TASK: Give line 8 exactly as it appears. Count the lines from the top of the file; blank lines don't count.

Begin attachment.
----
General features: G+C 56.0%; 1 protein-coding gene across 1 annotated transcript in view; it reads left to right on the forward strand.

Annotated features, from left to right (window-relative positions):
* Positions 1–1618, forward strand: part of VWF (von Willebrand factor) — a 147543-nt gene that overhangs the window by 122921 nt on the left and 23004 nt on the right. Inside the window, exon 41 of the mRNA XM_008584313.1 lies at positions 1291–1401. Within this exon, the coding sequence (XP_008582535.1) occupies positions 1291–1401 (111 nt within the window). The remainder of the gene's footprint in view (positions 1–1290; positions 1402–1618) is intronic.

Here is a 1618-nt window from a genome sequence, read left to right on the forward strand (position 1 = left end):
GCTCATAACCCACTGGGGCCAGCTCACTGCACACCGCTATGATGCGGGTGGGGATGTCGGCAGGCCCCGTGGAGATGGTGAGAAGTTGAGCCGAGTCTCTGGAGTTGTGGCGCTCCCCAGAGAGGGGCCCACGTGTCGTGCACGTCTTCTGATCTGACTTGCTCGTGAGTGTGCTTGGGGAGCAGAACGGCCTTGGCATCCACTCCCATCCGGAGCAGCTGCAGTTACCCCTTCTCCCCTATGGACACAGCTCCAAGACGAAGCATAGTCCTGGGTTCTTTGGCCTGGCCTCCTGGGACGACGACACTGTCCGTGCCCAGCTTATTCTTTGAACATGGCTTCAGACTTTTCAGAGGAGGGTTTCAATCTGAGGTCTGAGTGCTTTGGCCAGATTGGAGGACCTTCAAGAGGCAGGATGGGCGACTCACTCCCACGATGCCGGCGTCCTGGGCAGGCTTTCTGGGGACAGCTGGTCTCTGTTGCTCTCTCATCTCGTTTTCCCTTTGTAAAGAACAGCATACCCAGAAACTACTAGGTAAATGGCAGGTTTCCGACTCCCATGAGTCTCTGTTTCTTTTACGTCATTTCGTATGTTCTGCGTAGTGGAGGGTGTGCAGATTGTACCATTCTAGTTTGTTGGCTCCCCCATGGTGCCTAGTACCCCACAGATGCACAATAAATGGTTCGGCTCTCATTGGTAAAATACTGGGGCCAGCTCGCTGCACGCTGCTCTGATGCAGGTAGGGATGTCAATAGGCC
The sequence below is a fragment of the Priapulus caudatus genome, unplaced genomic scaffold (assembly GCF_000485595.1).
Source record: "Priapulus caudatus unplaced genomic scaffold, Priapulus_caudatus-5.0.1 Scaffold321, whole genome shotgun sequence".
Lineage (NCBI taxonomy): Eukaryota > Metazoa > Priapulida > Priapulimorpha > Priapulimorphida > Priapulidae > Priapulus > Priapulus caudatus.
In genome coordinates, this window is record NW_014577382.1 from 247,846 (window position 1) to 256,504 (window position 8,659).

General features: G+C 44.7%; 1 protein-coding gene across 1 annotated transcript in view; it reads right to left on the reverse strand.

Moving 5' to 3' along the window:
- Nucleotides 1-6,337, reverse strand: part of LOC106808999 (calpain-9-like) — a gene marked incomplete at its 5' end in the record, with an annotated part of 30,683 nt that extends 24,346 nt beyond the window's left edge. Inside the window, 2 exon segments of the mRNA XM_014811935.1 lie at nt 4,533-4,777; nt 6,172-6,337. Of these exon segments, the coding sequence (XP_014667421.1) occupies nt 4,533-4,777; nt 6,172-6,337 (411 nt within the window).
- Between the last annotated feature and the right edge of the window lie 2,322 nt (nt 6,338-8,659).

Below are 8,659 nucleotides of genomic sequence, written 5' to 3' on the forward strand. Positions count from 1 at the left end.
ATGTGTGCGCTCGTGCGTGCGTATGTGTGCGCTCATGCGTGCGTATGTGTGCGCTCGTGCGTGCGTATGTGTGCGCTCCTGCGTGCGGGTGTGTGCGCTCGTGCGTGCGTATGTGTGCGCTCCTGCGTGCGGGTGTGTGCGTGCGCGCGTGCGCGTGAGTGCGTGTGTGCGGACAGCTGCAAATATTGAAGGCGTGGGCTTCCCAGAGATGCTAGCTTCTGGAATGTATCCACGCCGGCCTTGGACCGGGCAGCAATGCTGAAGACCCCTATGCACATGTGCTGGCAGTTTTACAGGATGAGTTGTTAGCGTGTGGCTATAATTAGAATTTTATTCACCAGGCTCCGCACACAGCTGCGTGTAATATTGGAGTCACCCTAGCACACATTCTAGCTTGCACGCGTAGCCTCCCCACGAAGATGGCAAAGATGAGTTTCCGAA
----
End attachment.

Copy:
Lineage (NCBI taxonomy): Eukaryota > Metazoa > Priapulida > Priapulimorpha > Priapulimorphida > Priapulidae > Priapulus > Priapulus caudatus.